The Nature of Islamic Civilization

By Fareed, Muneer | Islamic Horizons, March/April 2008 | Go to article overview

The Nature of Islamic Civilization


Fareed, Muneer, Islamic Horizons


Talking to Muslims today or reading literature coming out of the Muslim world gives one the distinct sense of a community finally coming to terms with the idea that violence in the name of Islam is a bad idea. Some go so far as to question not just the gratuitous terror that so randomly targets every living thing, but violence in all shapes and forms. Feelings run particularly strong in areas where victims of violence are local, and it does not matter if they happen to be non-Muslim. Few among us, it seems, want their own turned into cannon fodder, no matter how lofty the goal. All evidence points to an almost tectonic change in Muslim attitudes towards violence, as an instrument of social change. Ordinary Muslims find the wanton use of violence, even in defense of Islam and Muslims, hard to reconcile with common decency. And those ulama who might have been swayed by the injustices around them into relaxing the strict laws that generally regulate the use of violence in Islam now lament the harm their decision has inflicted on Islam's image.

All of this change is heartening, I must admit, but Muslims have yet to recognize an even bigger threat that terrorism is posing to the Islamic civilization. Now, I would be the first to concede that the creative impulse necessary for any cultural efflorescence is rare among Muslims today. But its potential to bloom will always exist in all Muslim societies that take the cultural aspects of their faith seriously. The Islamic civilization is so distinct a feature of this religion that Samuel Huntington, in his otherwise controversial book "The Clash of Civilizations: and the Remaking of World Order" (Free Press: new ed. 2002), considered it central to his thesis that Islam could potentially lock horns with the West. While much has been written challenging the core elements of Huntington's thesis, including his tendency to use history anecdotally rather than systematically, I think it is important to stress two important arguments the book makes. First, "that culture and cultural identities, which at the broadest level are civlizational identities, are shaping the patterns of cohesion, disintegration, and conflict in the post-Cold War world." And second, that Islam as cultural identity has the necessary wherewithal to transform dogma into a viable, alternate civilization.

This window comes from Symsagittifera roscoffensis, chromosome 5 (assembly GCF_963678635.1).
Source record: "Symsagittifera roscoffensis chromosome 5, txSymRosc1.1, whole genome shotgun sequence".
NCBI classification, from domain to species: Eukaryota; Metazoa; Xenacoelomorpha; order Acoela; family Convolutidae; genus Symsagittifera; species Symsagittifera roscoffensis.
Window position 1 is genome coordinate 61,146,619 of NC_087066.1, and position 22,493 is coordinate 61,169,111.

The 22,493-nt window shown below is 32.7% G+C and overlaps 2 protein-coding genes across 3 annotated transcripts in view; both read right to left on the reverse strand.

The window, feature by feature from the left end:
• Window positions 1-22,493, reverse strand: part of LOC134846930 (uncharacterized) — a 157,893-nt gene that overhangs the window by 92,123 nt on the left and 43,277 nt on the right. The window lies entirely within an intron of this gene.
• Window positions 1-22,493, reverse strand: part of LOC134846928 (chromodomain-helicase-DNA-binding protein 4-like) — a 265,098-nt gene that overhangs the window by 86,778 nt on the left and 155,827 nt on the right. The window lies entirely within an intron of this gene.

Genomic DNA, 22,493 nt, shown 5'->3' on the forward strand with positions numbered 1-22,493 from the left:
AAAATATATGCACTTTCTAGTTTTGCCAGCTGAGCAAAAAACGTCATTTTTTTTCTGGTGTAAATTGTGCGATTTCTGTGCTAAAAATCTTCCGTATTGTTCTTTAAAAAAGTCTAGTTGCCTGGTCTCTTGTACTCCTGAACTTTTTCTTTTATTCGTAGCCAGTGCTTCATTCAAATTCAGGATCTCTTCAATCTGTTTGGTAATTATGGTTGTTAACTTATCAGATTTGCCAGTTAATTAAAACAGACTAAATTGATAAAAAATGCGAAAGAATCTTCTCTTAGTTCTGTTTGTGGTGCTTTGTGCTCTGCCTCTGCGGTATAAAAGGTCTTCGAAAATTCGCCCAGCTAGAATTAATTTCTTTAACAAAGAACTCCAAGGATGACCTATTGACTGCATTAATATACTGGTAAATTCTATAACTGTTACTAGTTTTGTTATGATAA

Not everyone agrees with Huntington on this score, it seems, certainly not those within Islam who wantonly destroy lives because of some higher calling, or those who plunder the cultural artifacts of Baghdad, or those who destroy Buddhist icons in Bamian (Afghanistan), or those who subvert the pluralism of Islam in the name of some newfangled literalism masquerading as sacred knowledge. …

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